MANILA,  JUNE 17, 2004
President Arroyo refused yesterday to call a special session of Congress despite opposition claims that the legislature’s adjournment last June 11 could put in question the authority of the joint committee to continue canvassing the votes for president and vice president.

Presidential Spokesman Ignacio Bunye said Mrs. Arroyo made her stand in consultation with her advisers and based on the precedents set by Congress in the 1992 and 1998 presidential elections.

"The President has definitely said no special session (of Congress) would be called," he said.

"We have had legal precedents. We had tried the 1992, and the 1998 canvass which were held under similar circumstances, and we believe that recognized tradition and practices of both houses of Congress form part of the rules. So we’re operating within the rules of the joint houses of Congress."

Bunye did not say why Mrs. Arroyo refused to call Congress to a special session, or if she had consulted with Senate President Franklin Drilon and Speaker Jose de Venecia Jr.

"The President just told us that there will be no special session," he said.

"The reasons for this has been explained to the President. At this time, there is no need to call for a special session. Anyway, the decision is there. At present, the President feels there is no need to call for special session."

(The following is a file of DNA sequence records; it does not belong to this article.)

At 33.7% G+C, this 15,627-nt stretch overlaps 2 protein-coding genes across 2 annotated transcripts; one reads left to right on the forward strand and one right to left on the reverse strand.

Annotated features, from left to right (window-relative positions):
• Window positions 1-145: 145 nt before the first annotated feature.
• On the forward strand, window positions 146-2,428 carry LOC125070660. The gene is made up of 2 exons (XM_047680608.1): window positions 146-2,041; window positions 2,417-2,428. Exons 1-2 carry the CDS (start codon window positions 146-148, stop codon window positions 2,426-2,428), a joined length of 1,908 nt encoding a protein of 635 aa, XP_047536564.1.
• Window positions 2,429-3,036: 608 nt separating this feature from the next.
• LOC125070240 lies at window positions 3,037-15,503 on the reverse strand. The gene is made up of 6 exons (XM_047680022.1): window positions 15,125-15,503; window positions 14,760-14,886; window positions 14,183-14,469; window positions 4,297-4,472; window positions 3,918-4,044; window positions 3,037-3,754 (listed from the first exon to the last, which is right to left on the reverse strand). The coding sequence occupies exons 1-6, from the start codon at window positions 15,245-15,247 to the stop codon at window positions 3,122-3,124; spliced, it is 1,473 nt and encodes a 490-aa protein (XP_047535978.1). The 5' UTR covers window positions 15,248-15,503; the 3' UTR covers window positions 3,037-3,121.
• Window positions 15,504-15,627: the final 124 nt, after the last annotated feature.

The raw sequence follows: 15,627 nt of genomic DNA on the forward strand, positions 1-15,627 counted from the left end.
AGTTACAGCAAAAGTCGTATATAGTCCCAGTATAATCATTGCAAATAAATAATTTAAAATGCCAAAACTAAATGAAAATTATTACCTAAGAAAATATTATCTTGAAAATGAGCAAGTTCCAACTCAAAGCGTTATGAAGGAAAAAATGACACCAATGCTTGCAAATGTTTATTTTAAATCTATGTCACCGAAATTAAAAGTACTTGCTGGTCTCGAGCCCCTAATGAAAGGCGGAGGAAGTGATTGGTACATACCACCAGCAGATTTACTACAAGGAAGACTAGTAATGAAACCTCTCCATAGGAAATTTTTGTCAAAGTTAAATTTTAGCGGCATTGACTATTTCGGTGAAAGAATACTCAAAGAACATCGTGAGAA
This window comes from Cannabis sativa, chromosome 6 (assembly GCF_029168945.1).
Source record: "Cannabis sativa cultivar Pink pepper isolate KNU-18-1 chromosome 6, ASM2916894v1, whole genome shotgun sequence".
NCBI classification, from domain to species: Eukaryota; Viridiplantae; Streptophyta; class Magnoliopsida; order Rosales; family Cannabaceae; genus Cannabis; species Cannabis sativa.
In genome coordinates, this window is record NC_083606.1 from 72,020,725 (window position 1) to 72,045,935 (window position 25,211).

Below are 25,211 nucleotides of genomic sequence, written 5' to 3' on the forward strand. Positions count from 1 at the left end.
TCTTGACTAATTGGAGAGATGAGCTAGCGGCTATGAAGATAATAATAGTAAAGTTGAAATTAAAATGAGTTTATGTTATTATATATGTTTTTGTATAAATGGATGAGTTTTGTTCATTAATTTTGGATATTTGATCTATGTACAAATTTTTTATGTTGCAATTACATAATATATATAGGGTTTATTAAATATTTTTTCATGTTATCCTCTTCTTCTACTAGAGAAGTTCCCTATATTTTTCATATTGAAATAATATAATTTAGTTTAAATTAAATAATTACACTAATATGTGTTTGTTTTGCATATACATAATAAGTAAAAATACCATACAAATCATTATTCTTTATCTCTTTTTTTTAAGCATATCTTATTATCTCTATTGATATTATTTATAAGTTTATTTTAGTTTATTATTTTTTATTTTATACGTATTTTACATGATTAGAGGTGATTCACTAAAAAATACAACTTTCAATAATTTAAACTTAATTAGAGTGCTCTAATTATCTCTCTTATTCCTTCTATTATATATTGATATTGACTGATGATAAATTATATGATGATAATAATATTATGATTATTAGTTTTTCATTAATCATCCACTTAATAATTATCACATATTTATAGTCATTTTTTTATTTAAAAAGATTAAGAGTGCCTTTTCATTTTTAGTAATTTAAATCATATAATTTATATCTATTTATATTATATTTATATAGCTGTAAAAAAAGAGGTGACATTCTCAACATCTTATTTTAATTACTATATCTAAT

Bunye said Mrs. Arroyo is confident that her allies in Congress would ensure that the canvassing and the proclamation of a president would be completed before her term ends on June 30.

"We’re hoping that the proclamation will take place in accordance with the assessment of the Senate president and other leaders of Congress," he said.

"Just observe the basic rules. What’s the mandate of the joint committee? The joint committee is really after the canvassing of votes. They are not supposed to look into the underlying (election returns) and (statement of votes). We just have to respect those rules.

"If you would note the administration members of the joint committee have been constantly present. It’s the other side which are either absent or late for one reason or another, or they would prefer to knock off early again for one reason or another.

"But chairmen of this joint committee have been reasonable in trying to accommodate some of these requests."

Sen. Aquilino Pimentel Jr. and other leaders of opposition Koalisyon ng Nagkakaisang Pilipino have threatened to question before the Supreme Court the constitutionality of the continued existence of the joint congressional committee. — Marichu Villanueva

Reported by: Sol Jose Vanzi

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